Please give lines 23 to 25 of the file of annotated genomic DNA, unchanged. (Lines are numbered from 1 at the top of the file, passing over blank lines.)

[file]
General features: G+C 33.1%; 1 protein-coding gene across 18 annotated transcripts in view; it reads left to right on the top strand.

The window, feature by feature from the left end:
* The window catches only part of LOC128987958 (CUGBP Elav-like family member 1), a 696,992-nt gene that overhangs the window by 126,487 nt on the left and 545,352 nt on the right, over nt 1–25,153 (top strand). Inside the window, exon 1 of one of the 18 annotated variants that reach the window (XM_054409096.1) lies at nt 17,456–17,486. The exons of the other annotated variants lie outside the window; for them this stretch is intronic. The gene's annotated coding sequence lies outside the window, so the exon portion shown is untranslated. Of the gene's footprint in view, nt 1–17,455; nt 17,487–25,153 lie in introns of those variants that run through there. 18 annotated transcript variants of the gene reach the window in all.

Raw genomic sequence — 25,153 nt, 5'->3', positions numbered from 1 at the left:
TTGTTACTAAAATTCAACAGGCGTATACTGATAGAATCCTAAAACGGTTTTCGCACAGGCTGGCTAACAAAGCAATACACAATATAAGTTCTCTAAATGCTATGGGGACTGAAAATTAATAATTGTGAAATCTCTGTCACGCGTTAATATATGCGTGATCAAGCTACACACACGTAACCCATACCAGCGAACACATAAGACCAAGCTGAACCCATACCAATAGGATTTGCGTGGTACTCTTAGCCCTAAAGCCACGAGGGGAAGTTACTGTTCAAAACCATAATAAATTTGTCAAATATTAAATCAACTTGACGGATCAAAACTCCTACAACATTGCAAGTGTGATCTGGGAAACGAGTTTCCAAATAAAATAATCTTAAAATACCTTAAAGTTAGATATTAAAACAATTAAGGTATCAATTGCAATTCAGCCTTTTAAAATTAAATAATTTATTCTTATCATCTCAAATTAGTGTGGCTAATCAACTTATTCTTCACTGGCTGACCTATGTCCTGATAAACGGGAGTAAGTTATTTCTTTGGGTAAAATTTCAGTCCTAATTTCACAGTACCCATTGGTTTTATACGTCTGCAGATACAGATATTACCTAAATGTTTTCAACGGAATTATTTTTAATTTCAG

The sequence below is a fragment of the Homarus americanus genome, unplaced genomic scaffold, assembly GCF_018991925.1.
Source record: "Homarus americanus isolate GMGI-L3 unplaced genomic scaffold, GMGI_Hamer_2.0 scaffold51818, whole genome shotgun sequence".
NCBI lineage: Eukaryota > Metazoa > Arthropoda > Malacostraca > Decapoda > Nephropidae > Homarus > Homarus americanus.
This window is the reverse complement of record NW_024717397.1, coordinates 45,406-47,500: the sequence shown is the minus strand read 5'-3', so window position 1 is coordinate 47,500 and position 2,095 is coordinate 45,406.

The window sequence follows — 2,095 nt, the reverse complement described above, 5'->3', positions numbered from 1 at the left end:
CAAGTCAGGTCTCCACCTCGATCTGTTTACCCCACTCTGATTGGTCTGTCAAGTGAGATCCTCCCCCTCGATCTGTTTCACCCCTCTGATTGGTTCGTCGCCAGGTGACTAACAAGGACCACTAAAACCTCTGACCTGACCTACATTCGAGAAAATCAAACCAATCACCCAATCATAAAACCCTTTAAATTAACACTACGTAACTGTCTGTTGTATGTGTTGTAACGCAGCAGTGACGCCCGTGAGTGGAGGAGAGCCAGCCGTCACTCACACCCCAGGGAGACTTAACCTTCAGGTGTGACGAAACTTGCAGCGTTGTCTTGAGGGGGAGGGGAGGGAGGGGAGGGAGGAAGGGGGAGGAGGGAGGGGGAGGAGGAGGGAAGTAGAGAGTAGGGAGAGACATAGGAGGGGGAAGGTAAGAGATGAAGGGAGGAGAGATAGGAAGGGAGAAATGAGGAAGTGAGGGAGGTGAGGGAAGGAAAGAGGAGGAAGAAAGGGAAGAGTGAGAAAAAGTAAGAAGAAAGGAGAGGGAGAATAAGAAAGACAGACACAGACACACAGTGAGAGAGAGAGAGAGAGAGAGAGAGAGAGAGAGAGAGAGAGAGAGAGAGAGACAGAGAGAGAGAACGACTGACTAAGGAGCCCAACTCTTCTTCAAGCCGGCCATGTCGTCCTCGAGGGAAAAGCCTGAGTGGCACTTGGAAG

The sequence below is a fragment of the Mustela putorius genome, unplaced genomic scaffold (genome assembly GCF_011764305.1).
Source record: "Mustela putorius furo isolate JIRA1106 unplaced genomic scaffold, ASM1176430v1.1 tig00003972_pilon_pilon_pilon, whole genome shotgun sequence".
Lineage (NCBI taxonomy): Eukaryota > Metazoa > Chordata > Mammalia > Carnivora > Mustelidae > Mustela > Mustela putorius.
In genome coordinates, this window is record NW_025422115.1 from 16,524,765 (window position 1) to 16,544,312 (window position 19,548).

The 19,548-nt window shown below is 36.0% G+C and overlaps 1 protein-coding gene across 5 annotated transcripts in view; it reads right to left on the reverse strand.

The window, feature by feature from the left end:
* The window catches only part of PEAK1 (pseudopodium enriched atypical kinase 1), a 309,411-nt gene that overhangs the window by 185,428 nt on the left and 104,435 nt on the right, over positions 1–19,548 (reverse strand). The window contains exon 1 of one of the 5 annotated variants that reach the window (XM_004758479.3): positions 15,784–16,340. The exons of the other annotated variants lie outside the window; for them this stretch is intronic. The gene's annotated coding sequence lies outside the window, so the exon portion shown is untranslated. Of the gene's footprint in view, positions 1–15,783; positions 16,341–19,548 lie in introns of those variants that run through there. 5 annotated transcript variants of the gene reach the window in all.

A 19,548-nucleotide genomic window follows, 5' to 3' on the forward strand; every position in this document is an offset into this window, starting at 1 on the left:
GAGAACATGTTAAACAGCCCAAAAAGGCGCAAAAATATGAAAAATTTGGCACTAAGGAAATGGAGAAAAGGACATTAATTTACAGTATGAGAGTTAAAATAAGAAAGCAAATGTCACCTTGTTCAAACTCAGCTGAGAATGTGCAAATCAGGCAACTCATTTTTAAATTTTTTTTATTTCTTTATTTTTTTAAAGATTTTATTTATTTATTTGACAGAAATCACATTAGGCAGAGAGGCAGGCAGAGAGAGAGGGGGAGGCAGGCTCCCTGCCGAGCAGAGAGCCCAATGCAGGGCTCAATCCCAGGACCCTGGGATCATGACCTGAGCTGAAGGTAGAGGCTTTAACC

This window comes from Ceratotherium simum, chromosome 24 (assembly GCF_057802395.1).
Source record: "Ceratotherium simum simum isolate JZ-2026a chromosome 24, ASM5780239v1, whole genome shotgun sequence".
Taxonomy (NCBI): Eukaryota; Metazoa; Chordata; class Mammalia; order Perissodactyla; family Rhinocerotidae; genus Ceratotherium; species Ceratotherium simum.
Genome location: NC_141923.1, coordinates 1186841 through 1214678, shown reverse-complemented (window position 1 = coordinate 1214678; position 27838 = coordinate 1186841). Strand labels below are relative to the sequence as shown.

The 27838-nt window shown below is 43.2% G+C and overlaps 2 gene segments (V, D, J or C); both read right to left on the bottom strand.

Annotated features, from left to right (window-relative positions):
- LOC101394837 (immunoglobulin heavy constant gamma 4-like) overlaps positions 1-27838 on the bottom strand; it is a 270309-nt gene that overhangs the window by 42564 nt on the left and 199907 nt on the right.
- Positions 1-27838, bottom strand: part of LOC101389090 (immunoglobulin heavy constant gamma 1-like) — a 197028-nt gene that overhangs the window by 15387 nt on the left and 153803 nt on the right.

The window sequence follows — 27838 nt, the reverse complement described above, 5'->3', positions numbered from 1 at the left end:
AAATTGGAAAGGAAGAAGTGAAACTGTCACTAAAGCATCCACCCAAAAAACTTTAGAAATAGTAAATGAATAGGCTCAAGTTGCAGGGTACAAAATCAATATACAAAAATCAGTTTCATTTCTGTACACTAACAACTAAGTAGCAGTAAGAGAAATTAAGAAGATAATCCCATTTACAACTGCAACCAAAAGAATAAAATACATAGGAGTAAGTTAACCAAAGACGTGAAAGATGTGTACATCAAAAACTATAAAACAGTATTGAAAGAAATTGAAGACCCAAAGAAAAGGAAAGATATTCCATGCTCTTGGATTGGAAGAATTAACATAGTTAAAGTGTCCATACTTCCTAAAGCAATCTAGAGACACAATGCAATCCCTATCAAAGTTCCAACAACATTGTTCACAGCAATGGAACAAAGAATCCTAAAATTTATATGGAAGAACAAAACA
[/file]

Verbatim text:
Taxonomy (NCBI): Eukaryota; Metazoa; Chordata; class Mammalia; order Perissodactyla; family Rhinocerotidae; genus Ceratotherium; species Ceratotherium simum.
Genome location: NC_141923.1, coordinates 1186841 through 1214678, shown reverse-complemented (window position 1 = coordinate 1214678; position 27838 = coordinate 1186841). Strand labels below are relative to the sequence as shown.

The 27838-nt window shown below is 43.2% G+C and overlaps 2 gene segments (V, D, J or C); both read right to left on the bottom strand.